2013 Jazz Grammy® Preview #2 – Best Jazz Vocal Album

Posted in 2013 Grammys with tags , , , , , , , , on January 7, 2013 by curtjazz

To borrow from Maddux and Glavine in those classic Nike commercials, “people dig the singers”. So the next category that we’ll cover in our 2013 Jazz Grammy Preview always draws a great deal of public interest, whether it’s warranted or not.

Here are the nominees for Best Jazz Vocal Album, along with a few of my opinions:

Soul Shadows – Denise Donatelli (Savant)

This is the second nomination in the past three years in this category for this former CNN reporter turned jazz vocalist.  When Lights Are Low, her previously nominated disc, stuck to the straight ahead side of the street; however Soul Shadows mixes things up a bit, leaning heavily on African, Brazilian and Latin poly-rhythms  The overall result is an album with a lighter, more contemporary sound than its predecessor. Ms. Donatelli is a very fine singer, with an engaging voice and Geoffrey Keezer’s production hits all the right notes. However, because she is still relatively unknown and Grammy voters love familiarity, Soul Shadows is a long shot on February 10.

1619 Broadway (The Brill Building Project) – Kurt Elling (Concord)

Kurt Elling has become a perennial nominee in this category – this is his tenth nomination. He deservedly won in 2010 for his excellent Coltrane/Hartman tribute Dedicated to You. However his last two discs, including this one, though nominated, have been a bit of a disappointment. 1619 Broadway has a marvelous concept and it does have a few bright spots but overall, it misses the mark. It’s another long shot on Grammy night, due mainly to the presence in this category of a couple of Big, Shiny Names that are going to draw a lot of voter attention.

Live – Al Jarreau and the Metropole Orkest (Concord)

Say “hello” to Big, Shiny Name #1. The legendary seven-time Grammy winner (and thirteen-time nominee) looms over this category on awards night like the proverbial 800 lb. Gorilla.  Live is a good album but it’s not a great one.  Like Sinatra in his later years, the 72-year-old Mr. Jarreau is not what he used to be but he can still hit the high points occasionally and he knows how to use what he’s got left to his advantage.  Because of who he is, Al Jarreau stands an excellent chance of taking home his eighth Grammy in February, with his only likely competition coming from the other Big, Shiny Name.

The Book of Chet – Luciana Souza (Sunnyside)

Here you have it folks, the best of the albums nominated in this category but it stands very little chance of winning the Grammy. Ms. Souza, the fine Brazilian jazz singer is one of the least known of the nominees in the U.S. and that is going to hurt her with the voters; which is a shame, because this album, one of two of hers that were nominated this year, is sublime.  This Chet Baker tribute is appropriately spare and consistently moving.  Ms. Souza and her pianoless trio meld ten songs closely associated with the vocal side of the jazz icon, into a seamless, haunting statement. Is it melancholy? Yes, but it is also gorgeous. Under different circumstances, The Book of Chet would be a favorite. But now, it is a likely also-ran.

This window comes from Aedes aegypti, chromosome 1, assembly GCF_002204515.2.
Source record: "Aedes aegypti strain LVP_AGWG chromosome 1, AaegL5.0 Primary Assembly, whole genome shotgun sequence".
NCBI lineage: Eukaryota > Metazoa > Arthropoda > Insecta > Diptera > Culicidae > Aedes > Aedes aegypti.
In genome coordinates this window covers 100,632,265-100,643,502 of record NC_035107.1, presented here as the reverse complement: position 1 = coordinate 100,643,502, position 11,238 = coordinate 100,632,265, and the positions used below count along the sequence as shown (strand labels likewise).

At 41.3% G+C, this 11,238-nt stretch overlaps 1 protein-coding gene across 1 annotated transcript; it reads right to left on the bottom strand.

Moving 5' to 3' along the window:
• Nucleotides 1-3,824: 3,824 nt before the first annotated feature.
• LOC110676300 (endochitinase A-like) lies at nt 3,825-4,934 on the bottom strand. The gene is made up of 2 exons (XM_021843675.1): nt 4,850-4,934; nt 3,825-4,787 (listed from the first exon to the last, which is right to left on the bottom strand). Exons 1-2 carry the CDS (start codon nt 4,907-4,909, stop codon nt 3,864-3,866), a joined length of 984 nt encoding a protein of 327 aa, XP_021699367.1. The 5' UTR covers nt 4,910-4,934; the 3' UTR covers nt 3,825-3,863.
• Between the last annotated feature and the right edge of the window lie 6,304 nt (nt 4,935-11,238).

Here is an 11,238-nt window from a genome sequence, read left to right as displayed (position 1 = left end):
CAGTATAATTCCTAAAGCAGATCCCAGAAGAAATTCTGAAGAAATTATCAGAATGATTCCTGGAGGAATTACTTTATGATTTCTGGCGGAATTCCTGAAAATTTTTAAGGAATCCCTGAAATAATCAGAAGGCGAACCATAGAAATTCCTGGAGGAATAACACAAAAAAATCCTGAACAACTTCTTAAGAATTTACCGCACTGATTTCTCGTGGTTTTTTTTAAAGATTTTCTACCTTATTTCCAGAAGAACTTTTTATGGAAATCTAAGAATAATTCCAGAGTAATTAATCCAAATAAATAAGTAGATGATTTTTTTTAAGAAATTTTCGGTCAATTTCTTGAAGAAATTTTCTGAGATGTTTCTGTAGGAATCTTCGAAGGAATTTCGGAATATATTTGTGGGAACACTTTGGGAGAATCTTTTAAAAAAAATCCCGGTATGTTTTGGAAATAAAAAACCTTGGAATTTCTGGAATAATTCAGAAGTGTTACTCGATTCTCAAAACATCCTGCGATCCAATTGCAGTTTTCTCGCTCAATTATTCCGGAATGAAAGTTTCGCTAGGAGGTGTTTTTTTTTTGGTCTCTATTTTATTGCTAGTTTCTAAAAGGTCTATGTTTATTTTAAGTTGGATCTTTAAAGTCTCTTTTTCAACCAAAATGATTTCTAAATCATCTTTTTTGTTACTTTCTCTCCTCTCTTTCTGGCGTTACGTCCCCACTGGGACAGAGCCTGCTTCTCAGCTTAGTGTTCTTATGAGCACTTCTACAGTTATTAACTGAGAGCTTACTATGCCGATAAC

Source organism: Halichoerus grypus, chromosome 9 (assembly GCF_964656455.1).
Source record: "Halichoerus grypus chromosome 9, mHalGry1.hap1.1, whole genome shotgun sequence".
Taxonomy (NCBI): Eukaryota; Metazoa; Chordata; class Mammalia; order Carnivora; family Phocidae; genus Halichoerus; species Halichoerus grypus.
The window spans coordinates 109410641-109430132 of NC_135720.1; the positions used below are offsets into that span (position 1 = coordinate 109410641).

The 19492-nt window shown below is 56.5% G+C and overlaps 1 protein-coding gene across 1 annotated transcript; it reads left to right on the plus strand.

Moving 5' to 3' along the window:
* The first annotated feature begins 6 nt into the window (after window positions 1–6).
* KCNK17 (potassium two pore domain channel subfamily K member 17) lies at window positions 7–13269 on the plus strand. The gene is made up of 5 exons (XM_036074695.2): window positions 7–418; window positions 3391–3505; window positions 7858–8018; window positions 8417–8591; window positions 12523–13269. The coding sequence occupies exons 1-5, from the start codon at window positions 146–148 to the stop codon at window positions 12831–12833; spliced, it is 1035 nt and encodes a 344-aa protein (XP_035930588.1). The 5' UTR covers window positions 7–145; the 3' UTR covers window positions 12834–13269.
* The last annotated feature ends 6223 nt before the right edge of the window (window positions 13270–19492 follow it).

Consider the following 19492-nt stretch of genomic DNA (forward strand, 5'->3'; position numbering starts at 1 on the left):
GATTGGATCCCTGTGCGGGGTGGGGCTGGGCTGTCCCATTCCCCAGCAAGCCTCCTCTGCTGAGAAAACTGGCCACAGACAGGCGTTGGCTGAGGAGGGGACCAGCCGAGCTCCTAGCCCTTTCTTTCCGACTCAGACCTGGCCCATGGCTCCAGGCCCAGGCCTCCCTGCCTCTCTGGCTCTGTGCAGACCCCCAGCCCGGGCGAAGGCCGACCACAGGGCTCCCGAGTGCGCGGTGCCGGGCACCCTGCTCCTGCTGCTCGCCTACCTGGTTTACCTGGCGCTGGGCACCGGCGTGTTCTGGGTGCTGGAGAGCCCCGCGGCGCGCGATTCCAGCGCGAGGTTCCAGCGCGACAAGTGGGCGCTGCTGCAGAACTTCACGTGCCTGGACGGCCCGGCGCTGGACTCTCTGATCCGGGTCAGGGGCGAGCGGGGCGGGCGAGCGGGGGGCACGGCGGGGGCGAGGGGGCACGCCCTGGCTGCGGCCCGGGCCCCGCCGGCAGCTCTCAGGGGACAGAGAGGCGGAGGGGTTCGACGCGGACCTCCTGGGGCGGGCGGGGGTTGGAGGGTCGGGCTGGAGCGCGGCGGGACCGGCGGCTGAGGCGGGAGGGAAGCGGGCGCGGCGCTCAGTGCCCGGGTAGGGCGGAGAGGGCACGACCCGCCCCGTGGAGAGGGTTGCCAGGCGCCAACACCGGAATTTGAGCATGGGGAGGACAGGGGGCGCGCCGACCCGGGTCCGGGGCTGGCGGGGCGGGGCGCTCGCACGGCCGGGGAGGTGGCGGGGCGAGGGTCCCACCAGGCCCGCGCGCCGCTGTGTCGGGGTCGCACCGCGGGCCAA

Radio Music Society – Esperanza Spalding (Heads Up)

And last but not least, we have Big, Shiny Name #2. Radio Music Society is Esperanza’s first album since her upset Best New Artist Grammy win in 2010 (which sent many of us jazz pundit types running through the streets in various stages of bet-losing undress).  Whether this album is “jazz” or not has been argued ad infinitum, so I won’t rehash that here. The bottom line is that it is nominated in this category and Esperanza Spalding is now almost as well-known as Al Jarreau. Therefore she stands about as good of a chance of winning this year’s Best Jazz Vocal Album Grammy as the old scat master.

These tracks and others from Grammy nominated jazz albums can be heard on Curt’s Café Noir, our 24/7 web radio station, right up until February 10. We feature these tracks daily, from 4 pm – 6 pm on “The Grammy Show”. Click here to listen.

In our next Grammy related post, we will discuss the nominees for the other “big” jazz award – Best Jazz Instrumental Album. Until then, The Jazz Continues…

Grammys 2012 Nominees – Best Jazz Vocal Album

Posted in 2012 Grammys, The Jazz Continues..., Video Vault with tags , , , , , , , on February 10, 2012 by curtjazz

Okay Jazz Peeps, the Grammys do feel a bit empty this year, after the purge of many categories, including jazz.

However, there are still some fine artists, who did great work over the past year, and whose work has been nominated. These people had nothing to do with the shortsighted decision-making of the NARAS, so I want to take a few posts to recognize them, with a track from their nominated work.  I’ll also include a few brief thoughts about each work. 

We’ll start with Best Jazz Vocal Album

The nominees are:

Karrin Allyson – ‘Round Midnight (Concord Records): Track “Goodbye”

IMO this is not Ms. Allyson’s best work, but she is still one of the best around today.  It’s well sung, as always but the Only The Lonely vibe wore thin after a while.

Terri Lyne Carrington – The Mosaic Project (Concord Records): Track “Transformation” [Vocal by Nona Hendryx]

My hands down favorite among the nominated albums, it’s a mostly vocal effort by Ms. Carrington and a number of other ladies.  One of our picks for Best Jazz Albums of 2011.

Kurt Elling – The Gate (Concord Records): Track “Golden Lady”

Mr. Elling is a perennial nominee in this category, who finally won on his prior nomination for his strong Coltrane/Hartman tribute Dedicated To You.  Though The Gate had some fine moments, I found it overall, to be just “okay”.

Tierney Sutton – American Road (BFM Jazz): Track “Wayfaring Stranger”

This album was a big favorite among the critics and it just may take home the prize on Sunday. Excellent musicianship; I just wished that it swung a little harder.

Roseanna Vitro – The Music of Randy Newman (Motéma): Track “Mama Told Me Not To Come

This is another personal favorite in this category. I’ve long been a fan of Randy Newman’s sardonic wit and wondered when a jazz vocalist would mine the Newman songbook to great extent.  Ms. Vitro seemed at first like an unlikely choice, but she sings the songs as if they were written for her and the arrangements are first-rate. She is a longshot in this category but it would not be at all disappointing to see her win.